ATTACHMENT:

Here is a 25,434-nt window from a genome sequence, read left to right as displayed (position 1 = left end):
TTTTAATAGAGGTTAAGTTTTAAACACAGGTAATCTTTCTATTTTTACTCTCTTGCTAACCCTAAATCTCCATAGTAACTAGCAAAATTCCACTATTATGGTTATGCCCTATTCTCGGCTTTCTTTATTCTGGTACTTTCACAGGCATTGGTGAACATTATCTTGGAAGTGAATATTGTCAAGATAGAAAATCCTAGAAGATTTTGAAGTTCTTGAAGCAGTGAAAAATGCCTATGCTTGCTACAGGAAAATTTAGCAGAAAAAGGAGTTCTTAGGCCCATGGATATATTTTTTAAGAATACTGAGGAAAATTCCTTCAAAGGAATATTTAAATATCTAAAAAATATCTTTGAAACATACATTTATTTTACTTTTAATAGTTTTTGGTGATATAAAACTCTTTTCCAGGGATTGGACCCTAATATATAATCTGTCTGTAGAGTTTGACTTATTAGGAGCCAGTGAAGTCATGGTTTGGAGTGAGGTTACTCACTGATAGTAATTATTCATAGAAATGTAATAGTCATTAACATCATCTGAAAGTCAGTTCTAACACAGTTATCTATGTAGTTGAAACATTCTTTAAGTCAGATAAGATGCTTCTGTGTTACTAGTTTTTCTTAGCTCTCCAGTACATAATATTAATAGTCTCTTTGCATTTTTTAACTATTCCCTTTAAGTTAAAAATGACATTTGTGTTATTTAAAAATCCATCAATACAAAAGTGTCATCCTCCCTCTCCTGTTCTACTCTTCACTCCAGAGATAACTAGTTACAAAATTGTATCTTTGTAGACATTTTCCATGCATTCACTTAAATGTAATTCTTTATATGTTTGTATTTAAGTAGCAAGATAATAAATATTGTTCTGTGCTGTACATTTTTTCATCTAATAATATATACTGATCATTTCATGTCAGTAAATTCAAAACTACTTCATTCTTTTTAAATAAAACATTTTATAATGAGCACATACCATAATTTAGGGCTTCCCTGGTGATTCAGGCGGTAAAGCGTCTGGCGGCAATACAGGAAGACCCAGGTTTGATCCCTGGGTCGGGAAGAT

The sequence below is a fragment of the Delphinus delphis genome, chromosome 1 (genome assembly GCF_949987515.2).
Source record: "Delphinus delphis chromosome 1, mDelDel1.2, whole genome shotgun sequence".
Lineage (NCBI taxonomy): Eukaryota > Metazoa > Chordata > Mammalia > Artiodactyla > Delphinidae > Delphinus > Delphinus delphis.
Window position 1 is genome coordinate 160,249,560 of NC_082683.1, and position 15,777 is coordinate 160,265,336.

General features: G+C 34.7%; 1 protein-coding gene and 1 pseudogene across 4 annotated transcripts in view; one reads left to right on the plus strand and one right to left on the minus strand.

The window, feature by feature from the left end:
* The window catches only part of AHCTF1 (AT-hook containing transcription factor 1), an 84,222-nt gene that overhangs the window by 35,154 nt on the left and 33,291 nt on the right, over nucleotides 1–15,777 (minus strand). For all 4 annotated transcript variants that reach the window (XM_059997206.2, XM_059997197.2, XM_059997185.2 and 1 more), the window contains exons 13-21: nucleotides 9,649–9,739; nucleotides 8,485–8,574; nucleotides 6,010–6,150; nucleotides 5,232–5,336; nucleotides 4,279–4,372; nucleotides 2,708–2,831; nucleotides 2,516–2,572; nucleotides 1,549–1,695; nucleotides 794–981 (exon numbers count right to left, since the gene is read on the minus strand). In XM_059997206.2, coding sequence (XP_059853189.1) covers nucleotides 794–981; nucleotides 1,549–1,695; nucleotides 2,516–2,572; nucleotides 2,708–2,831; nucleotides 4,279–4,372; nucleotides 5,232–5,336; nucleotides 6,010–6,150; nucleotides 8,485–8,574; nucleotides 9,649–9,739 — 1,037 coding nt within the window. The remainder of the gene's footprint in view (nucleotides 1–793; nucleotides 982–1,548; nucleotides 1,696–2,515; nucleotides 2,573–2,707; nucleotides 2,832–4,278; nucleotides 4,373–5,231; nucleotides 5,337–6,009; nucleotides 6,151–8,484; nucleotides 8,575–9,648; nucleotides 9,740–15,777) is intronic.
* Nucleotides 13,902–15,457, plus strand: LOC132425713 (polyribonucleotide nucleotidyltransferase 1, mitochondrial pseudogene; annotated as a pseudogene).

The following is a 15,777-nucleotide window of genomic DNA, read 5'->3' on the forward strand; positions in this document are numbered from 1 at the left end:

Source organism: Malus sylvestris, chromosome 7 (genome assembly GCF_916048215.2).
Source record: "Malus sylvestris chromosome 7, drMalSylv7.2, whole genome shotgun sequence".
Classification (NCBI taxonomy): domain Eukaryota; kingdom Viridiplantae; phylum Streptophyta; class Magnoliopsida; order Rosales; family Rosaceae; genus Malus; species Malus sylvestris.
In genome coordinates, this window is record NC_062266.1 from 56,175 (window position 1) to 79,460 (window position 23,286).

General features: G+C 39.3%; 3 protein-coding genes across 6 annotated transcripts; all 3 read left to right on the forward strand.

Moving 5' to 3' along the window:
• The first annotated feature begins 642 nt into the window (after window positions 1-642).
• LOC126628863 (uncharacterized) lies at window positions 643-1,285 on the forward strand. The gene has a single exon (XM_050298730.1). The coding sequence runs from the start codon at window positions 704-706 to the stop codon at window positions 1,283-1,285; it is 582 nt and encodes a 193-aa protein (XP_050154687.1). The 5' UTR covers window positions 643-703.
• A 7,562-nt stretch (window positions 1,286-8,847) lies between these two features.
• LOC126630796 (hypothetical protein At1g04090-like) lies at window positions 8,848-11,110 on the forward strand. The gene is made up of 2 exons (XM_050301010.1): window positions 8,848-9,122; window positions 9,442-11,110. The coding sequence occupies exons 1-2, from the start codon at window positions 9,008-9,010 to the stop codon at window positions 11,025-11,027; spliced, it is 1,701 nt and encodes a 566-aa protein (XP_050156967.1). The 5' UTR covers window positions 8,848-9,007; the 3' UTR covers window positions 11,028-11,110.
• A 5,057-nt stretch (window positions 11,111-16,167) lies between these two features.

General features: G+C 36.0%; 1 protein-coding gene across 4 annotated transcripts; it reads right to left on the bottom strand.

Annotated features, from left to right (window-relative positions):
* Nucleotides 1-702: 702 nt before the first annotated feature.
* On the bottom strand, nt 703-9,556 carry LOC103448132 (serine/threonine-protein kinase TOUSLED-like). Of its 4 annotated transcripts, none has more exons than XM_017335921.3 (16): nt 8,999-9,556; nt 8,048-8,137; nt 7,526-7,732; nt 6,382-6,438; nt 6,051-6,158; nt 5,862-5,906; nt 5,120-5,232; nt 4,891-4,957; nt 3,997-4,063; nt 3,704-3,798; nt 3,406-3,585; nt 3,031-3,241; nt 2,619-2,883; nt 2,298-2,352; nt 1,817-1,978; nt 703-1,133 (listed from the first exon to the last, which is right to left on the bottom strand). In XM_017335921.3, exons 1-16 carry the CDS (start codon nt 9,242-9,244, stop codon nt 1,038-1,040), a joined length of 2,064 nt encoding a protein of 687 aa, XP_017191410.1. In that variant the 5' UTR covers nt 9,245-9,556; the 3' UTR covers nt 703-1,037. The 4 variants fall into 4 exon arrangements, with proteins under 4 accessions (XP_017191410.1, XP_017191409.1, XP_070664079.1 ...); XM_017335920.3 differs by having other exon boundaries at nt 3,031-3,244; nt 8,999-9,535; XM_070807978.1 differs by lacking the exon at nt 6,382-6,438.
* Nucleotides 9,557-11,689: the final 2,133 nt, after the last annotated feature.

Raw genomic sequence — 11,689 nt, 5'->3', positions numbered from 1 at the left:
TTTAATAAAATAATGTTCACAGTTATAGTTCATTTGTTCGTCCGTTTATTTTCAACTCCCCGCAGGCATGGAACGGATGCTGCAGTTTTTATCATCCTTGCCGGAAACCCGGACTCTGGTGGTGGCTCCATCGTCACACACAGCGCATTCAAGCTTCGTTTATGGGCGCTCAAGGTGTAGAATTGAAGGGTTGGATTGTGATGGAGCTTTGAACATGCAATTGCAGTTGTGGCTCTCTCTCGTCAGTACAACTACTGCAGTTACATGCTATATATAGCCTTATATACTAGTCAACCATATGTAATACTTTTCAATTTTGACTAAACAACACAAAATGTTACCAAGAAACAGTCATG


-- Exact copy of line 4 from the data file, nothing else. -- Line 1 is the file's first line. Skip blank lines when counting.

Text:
Source record: "Delphinus delphis chromosome 1, mDelDel1.2, whole genome shotgun sequence".